arclays has set aside an additional £ 1.6bn in the second quarter to cover the cost of loans it says could go wrong due to the coronavirus crisis.
The bank said the impairment charge meant it had recorded pre-tax profit of £ 1.27bn in the second half of the year, down significantly from £ 3bn in the same period in 2019.
It generated sales of £ 11.62 billion in the first half of the year.
Analysts expected the depreciation to reach around £ 1.4 billion in the last quarter. Barclays took a £ 2.1 billion depreciation in the first quarter of the year.
Managing Director Jes Staley said: “This period has been focused on supporting our customers, customers and the UK economy throughout the Covid-19 pandemic – by providing people and businesses that we are serving as a bridge to recovery in every way we can. “
He added: “To help consumers manage their household finances in the short term, more than 600,000 payment holidays have been granted, along with other fee waivers and support measures.
“Our trading revenues decreased by 11% at Barclays UK… due to the lower interest rate environment, lower interest bearing balances, reduced payment activity and support measures to customers.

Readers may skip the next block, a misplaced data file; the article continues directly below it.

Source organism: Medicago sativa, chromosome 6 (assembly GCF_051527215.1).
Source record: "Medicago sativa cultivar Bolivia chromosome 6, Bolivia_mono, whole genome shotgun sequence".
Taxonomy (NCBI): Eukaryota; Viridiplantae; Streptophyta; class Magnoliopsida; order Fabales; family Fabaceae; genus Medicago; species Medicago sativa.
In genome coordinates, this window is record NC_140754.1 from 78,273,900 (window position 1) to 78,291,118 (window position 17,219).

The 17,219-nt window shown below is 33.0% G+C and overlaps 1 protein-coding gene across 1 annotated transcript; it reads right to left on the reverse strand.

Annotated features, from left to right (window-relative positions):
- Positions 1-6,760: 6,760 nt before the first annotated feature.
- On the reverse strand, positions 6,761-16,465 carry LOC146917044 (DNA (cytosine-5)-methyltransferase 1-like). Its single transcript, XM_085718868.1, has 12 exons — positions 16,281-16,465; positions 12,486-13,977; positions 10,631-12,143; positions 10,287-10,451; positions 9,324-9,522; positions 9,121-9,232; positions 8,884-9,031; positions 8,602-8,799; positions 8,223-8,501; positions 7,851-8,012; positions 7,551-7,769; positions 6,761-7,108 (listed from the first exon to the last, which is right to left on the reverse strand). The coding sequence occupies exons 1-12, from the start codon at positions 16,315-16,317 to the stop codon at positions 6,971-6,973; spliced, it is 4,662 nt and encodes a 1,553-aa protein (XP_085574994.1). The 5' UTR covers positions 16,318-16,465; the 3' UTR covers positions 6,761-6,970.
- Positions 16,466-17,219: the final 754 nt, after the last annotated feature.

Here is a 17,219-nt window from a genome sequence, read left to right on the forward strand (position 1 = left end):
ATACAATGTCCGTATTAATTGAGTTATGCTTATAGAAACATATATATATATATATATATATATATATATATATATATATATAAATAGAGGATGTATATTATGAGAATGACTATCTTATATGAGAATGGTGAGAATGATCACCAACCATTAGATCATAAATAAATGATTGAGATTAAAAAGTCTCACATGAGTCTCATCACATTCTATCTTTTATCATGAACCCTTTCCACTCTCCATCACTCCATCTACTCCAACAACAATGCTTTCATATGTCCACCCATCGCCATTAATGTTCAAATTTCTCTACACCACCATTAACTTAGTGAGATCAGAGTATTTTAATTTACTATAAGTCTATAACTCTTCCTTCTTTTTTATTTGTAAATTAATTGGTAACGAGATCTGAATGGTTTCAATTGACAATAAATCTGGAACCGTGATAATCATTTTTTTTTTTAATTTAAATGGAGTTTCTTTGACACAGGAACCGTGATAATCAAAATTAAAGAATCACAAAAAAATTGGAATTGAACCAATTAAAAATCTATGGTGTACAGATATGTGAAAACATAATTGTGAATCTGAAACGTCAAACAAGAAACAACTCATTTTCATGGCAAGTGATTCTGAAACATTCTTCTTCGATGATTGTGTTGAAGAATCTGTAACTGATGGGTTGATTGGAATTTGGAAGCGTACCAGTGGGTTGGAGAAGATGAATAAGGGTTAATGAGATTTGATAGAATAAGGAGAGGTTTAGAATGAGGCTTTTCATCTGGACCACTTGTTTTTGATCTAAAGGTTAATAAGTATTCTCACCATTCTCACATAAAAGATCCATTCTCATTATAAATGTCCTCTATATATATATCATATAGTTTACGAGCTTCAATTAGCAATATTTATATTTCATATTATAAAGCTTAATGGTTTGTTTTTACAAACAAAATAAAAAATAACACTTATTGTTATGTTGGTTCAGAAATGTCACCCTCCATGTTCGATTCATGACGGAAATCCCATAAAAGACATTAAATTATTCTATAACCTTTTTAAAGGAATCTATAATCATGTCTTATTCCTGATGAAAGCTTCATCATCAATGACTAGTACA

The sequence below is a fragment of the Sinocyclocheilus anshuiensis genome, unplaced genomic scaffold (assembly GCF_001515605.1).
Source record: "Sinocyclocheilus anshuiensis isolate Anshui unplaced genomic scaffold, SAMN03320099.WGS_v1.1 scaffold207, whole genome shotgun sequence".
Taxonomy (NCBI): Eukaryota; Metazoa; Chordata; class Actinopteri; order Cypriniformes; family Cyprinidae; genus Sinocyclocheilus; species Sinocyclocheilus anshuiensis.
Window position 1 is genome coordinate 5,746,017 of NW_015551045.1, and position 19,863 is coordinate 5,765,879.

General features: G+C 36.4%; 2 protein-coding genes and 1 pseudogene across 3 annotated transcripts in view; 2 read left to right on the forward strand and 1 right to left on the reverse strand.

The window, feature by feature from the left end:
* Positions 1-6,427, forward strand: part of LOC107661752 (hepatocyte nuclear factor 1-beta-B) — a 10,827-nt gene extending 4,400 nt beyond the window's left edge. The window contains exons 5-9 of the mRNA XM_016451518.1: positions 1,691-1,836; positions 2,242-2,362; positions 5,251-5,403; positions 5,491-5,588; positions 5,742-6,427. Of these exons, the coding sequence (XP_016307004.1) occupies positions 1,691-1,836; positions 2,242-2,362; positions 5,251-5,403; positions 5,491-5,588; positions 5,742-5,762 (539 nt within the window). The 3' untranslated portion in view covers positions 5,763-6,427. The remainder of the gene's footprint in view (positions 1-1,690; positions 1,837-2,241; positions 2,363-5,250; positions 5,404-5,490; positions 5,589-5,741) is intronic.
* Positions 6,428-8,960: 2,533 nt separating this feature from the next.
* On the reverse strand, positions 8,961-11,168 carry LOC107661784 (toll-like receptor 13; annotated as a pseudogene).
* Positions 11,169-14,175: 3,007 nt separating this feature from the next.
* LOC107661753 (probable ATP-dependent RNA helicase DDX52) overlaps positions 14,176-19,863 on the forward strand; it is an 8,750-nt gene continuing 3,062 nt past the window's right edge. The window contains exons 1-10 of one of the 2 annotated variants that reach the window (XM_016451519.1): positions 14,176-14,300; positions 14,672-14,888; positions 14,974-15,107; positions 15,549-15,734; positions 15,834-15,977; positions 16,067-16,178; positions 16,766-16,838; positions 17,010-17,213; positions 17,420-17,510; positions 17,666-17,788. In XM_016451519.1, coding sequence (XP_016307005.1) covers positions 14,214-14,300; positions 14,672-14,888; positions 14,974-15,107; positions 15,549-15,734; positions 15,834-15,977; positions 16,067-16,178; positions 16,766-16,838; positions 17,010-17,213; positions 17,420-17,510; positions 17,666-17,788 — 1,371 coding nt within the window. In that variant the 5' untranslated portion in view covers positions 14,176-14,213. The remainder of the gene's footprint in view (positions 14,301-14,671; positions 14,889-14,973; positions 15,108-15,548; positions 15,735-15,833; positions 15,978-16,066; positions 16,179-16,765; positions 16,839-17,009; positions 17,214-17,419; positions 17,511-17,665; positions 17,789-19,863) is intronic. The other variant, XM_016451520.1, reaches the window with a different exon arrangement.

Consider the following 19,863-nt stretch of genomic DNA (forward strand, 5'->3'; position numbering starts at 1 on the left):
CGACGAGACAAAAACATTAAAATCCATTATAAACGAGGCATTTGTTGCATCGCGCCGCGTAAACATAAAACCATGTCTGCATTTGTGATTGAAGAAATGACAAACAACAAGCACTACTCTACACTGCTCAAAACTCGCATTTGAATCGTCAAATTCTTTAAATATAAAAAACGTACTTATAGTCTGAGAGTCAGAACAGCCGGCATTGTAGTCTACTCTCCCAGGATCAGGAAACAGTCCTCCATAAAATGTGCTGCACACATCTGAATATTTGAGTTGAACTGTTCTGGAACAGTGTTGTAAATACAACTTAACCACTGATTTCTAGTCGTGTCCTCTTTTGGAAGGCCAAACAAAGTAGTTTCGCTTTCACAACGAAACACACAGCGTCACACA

“Credit impairment charges increased to £ 3.7 billion in the first half of the year due to the expected impact of Covid-19. However, the improvement in our pre-impairment performance enabled us to achieve a pre-tax profit of £ 1.3 billion for the first half of 2020, after impairment.
“While the rest of 2020 will be difficult, our diverse model means we can remain financially resilient and continue to support our clients and clients. “
In better news, Barclays’ investment banking division had a strong performance.
The Fixed Income, Currencies and Commodities division was the unit’s best performer with a 60% increase in revenue to £ 1.4 billion in the second quarter.
While the Markets division recorded a 49% increase in revenue to £ 2.1 billion.
The strong performance of the investment bank supports Staley’s strategy of maintaining the bank’s diversified business model, contrary to the wishes of activist investor and main shareholder Edward Bramson, who wants Barclays to scale back operations to cut costs. .